Published by the Nashville Business Journal
Finding a real career is about finding our way. Few of us begin a business career with a clear, long-term direction. Rather, most of us spend a few years learning and adjusting before settling on a general direction. And those plans are still subject to change.
In fact, remaining flexible may be a boon for your career. You may wind up in a position far different than you originally intended—and happier in it. As a good friend of the Scarlett Leadership Institute always says, “You will receive that big promotion way after you think you should have received it and when you least expect it.”
As we experiment, fine-tune our skill set and learn how to function and achieve within an organization, our knowledge and confidence grows and we mature in the professional world. Along the way we might also earn one or two low-level promotions. It is also likely that we screw up several times and get our nose properly bloodied. That’s how we learn.
But while we all need sufficient time to find our way in the professional world, there are a few tips that can help you do that a little quicker—and with fewer bloody noses.
Prepare: Being prepared in every possible way is one of the keys to building your career. Study all that you can; subscribe to trade journals; dig deeper on the Web; go to seminars; and learn from your colleagues. You can set yourself apart by becoming an expert in some aspect of your business. Work at becoming the “go-to person” on one topic. When you earn go-to status on a subject, you are automatically more valuable to your company and you gain the respect of others in the organization.
Get involved: Keep up with the developments in your organization: new products, special initiatives, process changes, expansion, etc. Change in an organization often creates opportunities, and you want to be ready to take advantage of those when they arise. Volunteer for special projects. You will learn new things, possibly meet key executives and will likely be recognized for your contribution. Seek out those special assignments—in many cases they lead to big career opportunities.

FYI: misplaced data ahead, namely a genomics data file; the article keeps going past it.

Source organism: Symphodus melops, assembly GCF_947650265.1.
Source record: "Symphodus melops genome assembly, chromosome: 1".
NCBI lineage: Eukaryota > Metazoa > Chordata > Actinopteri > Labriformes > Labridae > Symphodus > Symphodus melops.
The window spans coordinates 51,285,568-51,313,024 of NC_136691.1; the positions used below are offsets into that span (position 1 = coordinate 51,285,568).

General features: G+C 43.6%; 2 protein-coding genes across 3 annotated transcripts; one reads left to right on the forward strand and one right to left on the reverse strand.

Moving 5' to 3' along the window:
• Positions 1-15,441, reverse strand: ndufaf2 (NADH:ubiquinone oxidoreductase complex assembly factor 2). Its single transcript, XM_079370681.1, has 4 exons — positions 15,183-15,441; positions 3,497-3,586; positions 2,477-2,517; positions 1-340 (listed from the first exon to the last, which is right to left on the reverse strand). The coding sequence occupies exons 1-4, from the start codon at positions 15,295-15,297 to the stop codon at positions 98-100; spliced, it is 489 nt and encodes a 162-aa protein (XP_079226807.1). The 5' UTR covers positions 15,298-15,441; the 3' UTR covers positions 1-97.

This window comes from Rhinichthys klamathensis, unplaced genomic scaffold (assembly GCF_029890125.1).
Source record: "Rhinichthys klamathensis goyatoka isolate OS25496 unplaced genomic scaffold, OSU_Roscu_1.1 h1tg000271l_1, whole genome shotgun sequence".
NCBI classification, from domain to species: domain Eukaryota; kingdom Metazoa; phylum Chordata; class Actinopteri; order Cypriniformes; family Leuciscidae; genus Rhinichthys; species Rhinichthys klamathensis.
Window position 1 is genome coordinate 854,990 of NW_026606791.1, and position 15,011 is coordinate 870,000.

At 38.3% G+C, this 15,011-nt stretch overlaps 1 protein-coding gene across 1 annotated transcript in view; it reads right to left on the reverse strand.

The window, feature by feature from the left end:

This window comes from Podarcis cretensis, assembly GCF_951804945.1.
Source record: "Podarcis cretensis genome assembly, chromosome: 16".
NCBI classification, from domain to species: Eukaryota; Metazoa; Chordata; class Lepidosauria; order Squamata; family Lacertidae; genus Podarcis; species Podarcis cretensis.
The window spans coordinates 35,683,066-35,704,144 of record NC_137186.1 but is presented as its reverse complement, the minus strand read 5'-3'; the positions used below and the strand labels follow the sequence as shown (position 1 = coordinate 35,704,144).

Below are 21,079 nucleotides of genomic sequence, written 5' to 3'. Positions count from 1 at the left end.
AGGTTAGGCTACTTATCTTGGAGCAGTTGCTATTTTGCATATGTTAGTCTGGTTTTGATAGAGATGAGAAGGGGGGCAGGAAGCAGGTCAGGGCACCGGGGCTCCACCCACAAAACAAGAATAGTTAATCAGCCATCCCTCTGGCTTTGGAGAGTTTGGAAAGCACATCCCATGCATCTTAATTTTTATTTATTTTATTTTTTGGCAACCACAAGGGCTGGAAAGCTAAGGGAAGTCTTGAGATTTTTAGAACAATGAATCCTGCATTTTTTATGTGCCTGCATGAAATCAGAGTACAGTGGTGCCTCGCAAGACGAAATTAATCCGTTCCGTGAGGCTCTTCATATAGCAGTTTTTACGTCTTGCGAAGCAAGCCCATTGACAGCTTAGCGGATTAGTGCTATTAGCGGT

Network: Networking inside and outside your company is another important aspect of building your career. The better connected you are, the greater access you have to information, which can set you apart from the pack and help you gain recognition in your industry. Take every opportunity to associate with both peers and superiors in your organization. Attend professional events; make an effort to meet as many key people as you can; collect business cards and stay in touch; and don’t waste your lunch break eating at your desk—it’s a great time to network.
Act the part: At the Scarlett Leadership Institute, we often use the phrase “leaders are always on stage,” which means that everything we do and say is being observed in some way by others. It is important to our long-term growth to maintain a professional approach in everything we do and with every person we meet. Stay cool and professional under all circumstances—it will pay off in the long run. Your personal appearance and conduct are also extremely important, so dress for the job you want, shake hands with confidence and always wear a smile.
Employers seek individuals with knowledge, energy, enthusiasm, ambition and a positive attitude. If you strive for these core values, your career may just fall in your lap.